Fast delivery from our own stock More than 9400 products We love quality products
9.7
Kitchen knives
& cutting
Pans
& cookware
Knife sharpening
& maintenance
Pocket knives
& multitools
LED Torches
& batteries
Binoculars
& scopes
Outdoor
& gear
New
products
Countdown
Deals

Information

Rust spots on kitchen knives

Question to Knivesandtools:

I can see little specks of rust on my stainless steel kitchen knives. How is that possible? They are made from stainless steel and they were absolutely not cheap either!

Answer of Knivesandtools:

These specks of rust are usually caused by pit corrosion. Pit corrosion is the most common type of corrosion in kitchen knives of stainless steel.

In hard knives with high carbon content, like knives of VG10 steel and the Twin Cermax knives, pit corrosion is most common. However, pit corrosion also occurs in knives of ‘ordinary’ stainless knife steel.

Are those knives bad? No, a good knife is a compromise and the best cutting characteristics the knife should have you unfortunately must compromise on sensitivity to rust.

If you know this and act accordingly, all is well.

Background of pit corrosion

Stainless steel is steel that does not oxidise at air humidity up to 70%. That is achieved by adding approx. 15% chrome to the steel. The chrome forms a thin layer of chrome oxide that closes off and protects the steel against corrosion by exposure to the air.
When the layer of chrome oxide is damaged, a new layer is normally formed. In itself nothing is happening then.

It does become a problem if the steel does not get the chance to form that new layer. That happens if the environment is moist (or wet). Small damage to the chrome oxide layer + a water drop is the reason for pit corrosion. The result can be clearly seen on the picture. A small black fleck surrounded by a ring of rust.

Like we said the chrome oxide layer must first be damaged before pit corrosion occurs. That damage can have a mechanical cause (collision with something hard) but a chemical too. Dish washing detergent food acids and contact with other types of steel can easily affect the chromoxide layer.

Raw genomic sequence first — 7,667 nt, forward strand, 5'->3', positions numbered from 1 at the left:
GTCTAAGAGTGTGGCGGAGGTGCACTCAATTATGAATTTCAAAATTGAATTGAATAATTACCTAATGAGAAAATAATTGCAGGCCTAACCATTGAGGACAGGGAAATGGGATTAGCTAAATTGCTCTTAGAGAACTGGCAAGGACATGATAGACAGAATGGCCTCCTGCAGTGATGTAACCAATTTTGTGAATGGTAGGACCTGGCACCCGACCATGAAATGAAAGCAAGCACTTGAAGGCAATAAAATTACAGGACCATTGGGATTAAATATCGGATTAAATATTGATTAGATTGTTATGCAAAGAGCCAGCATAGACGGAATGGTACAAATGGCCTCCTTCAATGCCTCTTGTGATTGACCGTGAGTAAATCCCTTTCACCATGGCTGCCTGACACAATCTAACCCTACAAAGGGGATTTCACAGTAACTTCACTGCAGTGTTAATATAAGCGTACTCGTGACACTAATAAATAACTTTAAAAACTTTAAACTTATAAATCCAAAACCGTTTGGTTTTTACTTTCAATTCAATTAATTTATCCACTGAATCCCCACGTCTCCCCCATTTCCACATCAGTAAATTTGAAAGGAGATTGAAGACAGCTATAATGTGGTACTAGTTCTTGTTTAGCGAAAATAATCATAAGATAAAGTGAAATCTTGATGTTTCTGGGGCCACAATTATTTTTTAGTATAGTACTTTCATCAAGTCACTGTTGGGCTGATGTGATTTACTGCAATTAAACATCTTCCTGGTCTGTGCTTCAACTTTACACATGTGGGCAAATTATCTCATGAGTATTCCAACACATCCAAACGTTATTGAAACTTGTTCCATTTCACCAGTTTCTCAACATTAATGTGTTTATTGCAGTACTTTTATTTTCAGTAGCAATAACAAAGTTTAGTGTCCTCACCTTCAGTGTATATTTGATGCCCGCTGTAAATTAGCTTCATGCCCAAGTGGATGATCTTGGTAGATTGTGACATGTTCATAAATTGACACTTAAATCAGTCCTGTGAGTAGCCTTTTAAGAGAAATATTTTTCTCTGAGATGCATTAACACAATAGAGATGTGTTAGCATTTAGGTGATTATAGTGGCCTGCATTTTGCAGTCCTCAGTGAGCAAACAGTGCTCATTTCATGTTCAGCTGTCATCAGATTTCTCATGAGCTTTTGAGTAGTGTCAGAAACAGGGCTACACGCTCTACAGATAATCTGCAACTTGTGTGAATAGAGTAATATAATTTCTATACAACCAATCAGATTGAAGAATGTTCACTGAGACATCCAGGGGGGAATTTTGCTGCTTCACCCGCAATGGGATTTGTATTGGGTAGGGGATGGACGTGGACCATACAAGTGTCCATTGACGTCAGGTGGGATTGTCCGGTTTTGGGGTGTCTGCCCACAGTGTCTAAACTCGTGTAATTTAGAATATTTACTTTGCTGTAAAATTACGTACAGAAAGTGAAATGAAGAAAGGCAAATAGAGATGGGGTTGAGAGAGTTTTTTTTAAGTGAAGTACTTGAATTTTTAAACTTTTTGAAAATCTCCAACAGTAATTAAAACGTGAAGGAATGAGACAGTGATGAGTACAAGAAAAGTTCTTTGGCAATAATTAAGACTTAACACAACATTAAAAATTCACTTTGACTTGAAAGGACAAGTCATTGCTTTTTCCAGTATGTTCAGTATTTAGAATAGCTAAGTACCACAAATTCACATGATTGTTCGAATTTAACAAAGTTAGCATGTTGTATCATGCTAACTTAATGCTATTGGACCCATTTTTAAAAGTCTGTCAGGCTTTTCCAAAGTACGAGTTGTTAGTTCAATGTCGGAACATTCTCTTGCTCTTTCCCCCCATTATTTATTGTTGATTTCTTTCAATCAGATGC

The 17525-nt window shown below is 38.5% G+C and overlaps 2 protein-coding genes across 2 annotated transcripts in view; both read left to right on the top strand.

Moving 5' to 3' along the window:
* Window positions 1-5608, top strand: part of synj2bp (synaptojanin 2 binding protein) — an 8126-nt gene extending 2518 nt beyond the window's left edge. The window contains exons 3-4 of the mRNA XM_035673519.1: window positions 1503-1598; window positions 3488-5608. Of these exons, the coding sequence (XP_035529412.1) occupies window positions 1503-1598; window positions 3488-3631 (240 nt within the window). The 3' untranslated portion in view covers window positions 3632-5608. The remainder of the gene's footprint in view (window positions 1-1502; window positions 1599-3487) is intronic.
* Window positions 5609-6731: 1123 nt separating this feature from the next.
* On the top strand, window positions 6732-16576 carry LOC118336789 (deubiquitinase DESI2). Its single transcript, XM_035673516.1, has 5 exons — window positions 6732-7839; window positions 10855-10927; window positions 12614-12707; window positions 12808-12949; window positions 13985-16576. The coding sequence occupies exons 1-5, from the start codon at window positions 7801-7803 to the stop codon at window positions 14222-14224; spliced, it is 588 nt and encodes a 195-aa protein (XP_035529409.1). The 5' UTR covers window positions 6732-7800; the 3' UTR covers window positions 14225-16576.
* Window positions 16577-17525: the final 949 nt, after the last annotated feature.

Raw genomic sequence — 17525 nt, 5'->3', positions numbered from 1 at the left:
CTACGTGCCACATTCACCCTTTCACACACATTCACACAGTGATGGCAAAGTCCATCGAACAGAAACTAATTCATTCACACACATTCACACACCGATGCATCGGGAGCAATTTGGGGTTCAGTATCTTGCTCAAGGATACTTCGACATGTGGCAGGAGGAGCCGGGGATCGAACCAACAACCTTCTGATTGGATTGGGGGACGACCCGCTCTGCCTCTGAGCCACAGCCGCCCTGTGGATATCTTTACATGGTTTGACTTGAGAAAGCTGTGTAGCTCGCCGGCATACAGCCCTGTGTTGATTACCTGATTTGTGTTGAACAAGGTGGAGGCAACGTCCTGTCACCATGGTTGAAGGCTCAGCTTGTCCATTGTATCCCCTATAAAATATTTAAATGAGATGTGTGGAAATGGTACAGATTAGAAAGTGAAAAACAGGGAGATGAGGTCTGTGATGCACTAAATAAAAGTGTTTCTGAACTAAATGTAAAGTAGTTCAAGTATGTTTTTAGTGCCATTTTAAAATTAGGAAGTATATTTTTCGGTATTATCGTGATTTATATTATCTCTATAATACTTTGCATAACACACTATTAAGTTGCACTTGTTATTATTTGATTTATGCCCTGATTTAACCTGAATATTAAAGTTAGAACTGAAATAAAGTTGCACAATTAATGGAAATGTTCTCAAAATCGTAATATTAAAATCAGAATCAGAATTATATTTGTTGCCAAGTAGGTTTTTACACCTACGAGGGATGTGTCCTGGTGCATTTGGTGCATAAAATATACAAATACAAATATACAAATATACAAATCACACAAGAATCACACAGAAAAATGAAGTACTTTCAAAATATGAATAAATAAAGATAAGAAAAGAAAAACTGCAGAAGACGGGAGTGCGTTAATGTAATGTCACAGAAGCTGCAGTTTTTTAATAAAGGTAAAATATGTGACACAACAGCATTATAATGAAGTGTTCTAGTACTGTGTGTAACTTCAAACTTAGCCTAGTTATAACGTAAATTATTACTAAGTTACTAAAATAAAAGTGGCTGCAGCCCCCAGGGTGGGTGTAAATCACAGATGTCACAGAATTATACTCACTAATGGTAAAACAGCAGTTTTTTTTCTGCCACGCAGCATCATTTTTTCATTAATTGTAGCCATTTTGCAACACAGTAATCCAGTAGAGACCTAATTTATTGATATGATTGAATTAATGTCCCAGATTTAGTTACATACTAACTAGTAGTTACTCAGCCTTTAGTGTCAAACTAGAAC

In the photo here water has extracted acid from the wooden handle and therefore the pit corrosion has started precisely on the transition from wood to steel.

Removing pit corrosion

The spot of rust generated around the pit can be easily removed with a soft cloth and a bit of abrasive like CIF. As you can see above a little pit is left but if you keep your knives dry all is well.

Preventing pit corrosion

Pit corrosion is easy to prevent if you keep to the following rules:

  • Clean and dry your knives immediately after use
  • Never put your knives in the dishwasher. Salt, humidity and heat are a disaster for your knife
  • Never leave your wet knife in a sink or on a work surface
  • Sharpen your knives from time to time. That prevents pit corrosion on the cutting edge

Very strange!

It is strange that people who complain about pit corrosion never place their knives in the dishwasher and always clean, dry and store their knives after use. When you know that a drop of water is required to move the rust of the pit to the place around it and that takes a long time, it is a highly unlikely story.

Here is our tip: make sure that your housemates know how to deal with a knife and remember it is a very expensive knife and that a very expensive knife can be more sensitive to rust than the cheap knife from the supermarket!